Ask A Genius 36 – Informational Cosmology 12

In-Sight Publishing

Ask A Genius 36 – Informational Cosmology 12

Scott Douglas Jacobsen and Rick Rosner

December 17, 2016

Scott: Persistent structures at all scales in the universe have evolved to be resistant to decay, informational decay. They’re like buffers – like the shielding of solar systems from the interstellar medium because of the heliosphere. What about these informational decay buffers?

Rick: Solar systems are stable orbitally for the most part because all of the stuff that has crashed into stuff has either been knocked away from the solar system or agglomerated into planets or settled into stable orbits across the 5 billion or more years that the Solar System has taken to form.

The Solar System has been formed during the 99% of that time. During the initial 1% or 8%, there was crashing into everything all of the time. However, over time, that became more stable. The universe has solar wind coming and knocking some stuff away. The Earth is protected. One reason we’re able to live reasonable lifespans on Earth is because of the Van Allen Belt.

We’ve got a rotating iron core that generates a massive field that deflects incoming radiation, cosmic rays, away from the temperate parts of Earth and towards the poles.

There are protective deals, shields, and dynamic systems that contribute to continued stability. It is structures like solar systems and galaxies, where an average galaxy consists of 10^11th stars. The vast majority of which are not crashing into each other at any given time.

The vast majority of galaxies are not crashing into each other at any given time too. This happens at various scales. In a time-based system that includes increasing order, persistent things persist. That seems to be a base deal. There are reasons why persistent things persist. The big reason is that they are resistant to outside disturbance.

The Solar System is resistant to disturbance because it, over a period of time, got rid of most of the disturbing objects. Also, the Solar System is part of a universe that is itself persistent and part of the universe’s persistent nature is there is an ass load of space.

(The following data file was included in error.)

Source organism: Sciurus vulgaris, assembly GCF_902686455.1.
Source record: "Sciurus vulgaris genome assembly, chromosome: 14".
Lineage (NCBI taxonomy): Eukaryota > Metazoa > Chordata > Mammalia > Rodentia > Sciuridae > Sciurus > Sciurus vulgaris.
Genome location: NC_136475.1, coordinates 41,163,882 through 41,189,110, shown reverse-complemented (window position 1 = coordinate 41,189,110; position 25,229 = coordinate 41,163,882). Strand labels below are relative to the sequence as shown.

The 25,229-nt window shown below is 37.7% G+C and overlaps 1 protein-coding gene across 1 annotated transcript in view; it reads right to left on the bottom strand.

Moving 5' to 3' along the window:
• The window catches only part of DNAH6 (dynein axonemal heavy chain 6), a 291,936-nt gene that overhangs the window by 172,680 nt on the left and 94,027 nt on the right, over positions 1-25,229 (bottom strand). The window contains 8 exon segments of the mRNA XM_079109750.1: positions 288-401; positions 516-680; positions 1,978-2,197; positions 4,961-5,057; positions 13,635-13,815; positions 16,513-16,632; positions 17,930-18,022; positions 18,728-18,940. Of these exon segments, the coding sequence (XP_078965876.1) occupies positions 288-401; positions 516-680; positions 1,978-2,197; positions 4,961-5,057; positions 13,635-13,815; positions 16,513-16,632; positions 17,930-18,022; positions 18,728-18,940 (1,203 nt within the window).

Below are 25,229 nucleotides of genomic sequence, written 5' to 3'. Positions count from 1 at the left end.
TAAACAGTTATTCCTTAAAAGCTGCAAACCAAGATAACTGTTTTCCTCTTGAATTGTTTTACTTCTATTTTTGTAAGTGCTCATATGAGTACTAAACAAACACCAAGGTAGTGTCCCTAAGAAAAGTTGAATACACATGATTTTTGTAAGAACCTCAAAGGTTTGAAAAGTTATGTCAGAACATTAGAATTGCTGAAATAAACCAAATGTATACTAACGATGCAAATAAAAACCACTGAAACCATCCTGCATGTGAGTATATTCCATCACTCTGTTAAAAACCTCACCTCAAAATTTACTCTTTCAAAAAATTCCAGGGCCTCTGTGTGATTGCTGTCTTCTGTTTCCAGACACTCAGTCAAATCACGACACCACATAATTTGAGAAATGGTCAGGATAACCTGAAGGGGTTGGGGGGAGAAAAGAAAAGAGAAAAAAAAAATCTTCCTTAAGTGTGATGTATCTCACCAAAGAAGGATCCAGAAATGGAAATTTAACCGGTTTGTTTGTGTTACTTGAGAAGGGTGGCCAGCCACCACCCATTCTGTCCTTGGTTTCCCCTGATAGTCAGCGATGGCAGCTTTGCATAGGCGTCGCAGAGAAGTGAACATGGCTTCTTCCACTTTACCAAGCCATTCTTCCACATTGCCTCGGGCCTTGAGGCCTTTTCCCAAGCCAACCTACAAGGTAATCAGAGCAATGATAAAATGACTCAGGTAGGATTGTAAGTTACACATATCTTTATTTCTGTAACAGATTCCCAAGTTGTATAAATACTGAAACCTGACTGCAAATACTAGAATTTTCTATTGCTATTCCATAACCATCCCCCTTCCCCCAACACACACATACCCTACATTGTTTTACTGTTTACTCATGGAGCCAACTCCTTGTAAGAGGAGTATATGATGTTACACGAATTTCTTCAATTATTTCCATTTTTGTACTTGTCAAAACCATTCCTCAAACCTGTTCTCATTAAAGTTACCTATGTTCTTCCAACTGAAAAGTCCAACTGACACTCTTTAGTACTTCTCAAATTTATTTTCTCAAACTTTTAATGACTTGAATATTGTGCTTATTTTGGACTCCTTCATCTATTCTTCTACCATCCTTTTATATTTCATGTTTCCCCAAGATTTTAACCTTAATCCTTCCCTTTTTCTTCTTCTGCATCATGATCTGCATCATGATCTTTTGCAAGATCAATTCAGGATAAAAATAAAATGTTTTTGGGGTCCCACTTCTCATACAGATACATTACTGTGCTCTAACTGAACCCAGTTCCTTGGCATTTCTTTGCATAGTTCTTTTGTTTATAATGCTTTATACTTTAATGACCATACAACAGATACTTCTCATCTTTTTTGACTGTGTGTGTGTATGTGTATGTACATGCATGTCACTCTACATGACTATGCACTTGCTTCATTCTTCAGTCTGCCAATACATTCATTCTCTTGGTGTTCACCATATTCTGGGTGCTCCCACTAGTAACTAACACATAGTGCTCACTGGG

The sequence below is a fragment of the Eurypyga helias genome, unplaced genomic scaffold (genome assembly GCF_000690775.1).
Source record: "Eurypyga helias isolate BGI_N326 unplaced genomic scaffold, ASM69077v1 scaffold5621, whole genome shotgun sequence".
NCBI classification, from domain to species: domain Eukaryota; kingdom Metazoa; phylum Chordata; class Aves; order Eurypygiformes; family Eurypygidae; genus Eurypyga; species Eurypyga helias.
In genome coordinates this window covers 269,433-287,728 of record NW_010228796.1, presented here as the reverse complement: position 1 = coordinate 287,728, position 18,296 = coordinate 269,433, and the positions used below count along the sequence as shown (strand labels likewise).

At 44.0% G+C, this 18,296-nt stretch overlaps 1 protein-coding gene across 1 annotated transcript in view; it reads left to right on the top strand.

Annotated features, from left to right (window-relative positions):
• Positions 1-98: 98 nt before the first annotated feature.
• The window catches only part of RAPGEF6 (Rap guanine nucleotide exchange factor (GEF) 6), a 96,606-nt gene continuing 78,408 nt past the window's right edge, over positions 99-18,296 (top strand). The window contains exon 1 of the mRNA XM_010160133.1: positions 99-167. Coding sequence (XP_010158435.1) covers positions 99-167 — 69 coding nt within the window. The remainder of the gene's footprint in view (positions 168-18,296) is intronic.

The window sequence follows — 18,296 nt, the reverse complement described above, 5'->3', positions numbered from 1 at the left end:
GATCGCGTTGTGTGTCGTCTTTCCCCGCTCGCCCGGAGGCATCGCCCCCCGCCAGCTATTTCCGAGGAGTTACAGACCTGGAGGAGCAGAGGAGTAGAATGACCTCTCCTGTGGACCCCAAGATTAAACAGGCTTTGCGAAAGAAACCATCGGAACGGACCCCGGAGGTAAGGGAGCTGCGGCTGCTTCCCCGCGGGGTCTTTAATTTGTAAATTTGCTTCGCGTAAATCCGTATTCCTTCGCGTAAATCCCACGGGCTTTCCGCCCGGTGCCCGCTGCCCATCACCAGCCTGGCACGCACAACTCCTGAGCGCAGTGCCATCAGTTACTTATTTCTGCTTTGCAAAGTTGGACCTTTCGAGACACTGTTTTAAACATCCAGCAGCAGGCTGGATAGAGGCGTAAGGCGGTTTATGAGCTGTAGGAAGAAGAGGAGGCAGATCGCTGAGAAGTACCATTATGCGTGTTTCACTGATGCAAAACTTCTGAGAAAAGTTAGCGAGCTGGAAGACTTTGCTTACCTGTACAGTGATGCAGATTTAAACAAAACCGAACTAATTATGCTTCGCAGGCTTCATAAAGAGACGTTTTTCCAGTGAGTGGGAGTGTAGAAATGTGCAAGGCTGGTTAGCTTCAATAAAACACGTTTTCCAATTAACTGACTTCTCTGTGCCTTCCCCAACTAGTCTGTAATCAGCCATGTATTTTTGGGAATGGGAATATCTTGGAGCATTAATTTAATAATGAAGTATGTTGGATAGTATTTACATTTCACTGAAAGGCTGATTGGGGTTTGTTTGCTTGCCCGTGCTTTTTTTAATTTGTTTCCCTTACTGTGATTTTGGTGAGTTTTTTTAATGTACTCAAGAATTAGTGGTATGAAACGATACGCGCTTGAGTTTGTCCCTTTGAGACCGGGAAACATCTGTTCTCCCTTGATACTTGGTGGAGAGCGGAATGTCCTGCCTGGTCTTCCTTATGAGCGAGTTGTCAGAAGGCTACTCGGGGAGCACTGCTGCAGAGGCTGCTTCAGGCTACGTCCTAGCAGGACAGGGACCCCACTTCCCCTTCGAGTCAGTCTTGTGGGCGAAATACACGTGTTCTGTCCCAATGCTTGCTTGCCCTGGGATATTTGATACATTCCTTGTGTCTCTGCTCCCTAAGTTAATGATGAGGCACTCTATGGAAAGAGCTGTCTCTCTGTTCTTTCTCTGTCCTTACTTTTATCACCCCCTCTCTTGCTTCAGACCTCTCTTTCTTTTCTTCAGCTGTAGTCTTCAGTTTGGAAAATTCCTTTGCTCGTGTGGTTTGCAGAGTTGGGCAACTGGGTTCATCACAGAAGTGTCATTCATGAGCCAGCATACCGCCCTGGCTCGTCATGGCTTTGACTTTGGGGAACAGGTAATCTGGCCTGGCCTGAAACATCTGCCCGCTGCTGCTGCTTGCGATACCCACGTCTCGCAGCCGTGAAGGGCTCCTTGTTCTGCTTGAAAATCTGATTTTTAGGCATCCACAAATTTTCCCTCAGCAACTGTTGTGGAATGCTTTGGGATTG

With all of this space, it makes it less likely for things to have to crash into each other because there’s so much space for things to not crash into each other. If you look at the night sky, if you viewed the night sky as a sphere, as a globe, only 1 trillionth of the globe is painted star color. That is, it has the disc of a star there. The rest is pretty much empty space.

Empty space, where a photon can go 10 billion light years without crashing into anything, but I think it can; once something can become gravitationally deflected, it can probably get diffracting in some ways by passing through clouds of sparse matter without getting absorbed, but they can get messed with.

Living in a persistent universe, living in a universe with an apparent age of 13.8 billion years, there are things that you can look at as contributing to the persistence of that universe with the major things being gravitational locking and clustering in vast and mostly empty space.

For most things, there’s a combination. If it’s gravitational locking, it is something that happened once among the things that collided and locked together.

Now, they’re stable together – either on increasingly large scales or as planets, or stars. Then you have a bunch of systems that are stable because they’re locked together in orbit.

They’re not going to crash into each other in the few billion years because the bodies that are part of an orbital system, and are orbiting bodies, have sufficient kinetic energy to keep themselves from crashing into the things that they are locked to. You have permanent locks from things that lock together and form matter clusters.

And then you have permanent locks in the things that form systems, in a big empty universe, that are highly persistent. The closest star from us is 4 light years away. I don’t know what the average distance between galaxies is. But it is probably millions of light years, I guess.

At the very least, many, many tens or hundreds of thousands of light years. Even if 2 galaxies are on a collision course, it is going to take 400 million or a billion years before they crash into each other.

Even when they do crash, all of the stars in a galaxy have sufficient kinetic energy that they don’t fall into the center of the galaxy.

Galaxies themselves are sparsely enough stringed in space that even when 2 galaxies crash into each other the vast, vast majority of stars do not slam into each other. They spin around each other and have different trajectories and things are chaotic, but those settle down.

First, into a new globular galaxy, then over a few billion years of getting things figured out, then a spiral galaxy.



Scott Douglas Jacobsen

Editor-in-Chief, In-Sight Publishing


In-Sight Publishing


Rick Rosner

American Television Writer


Rick Rosner

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In-Sight Publishing and In-Sight: Independent Interview-Based Journal by Scott Douglas Jacobsen is licensed under a Creative Commons Attribution-NonCommercial-NoDerivatives 4.0 International License.
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© Scott Douglas Jacobsen, Rick Rosner, and In-Sight Publishing and In-Sight: Independent Interview-Based Journal 2012-2017. Unauthorized use and/or duplication of this material without express and written permission from this site’s author and/or owner is strictly prohibited. Excerpts and links may be used, provided that full and clear credit is given to Scott Douglas Jacobsen, Rick Rosner, and In-Sight Publishing and In-Sight: Independent Interview-Based Journal with appropriate and specific direction to the original content.

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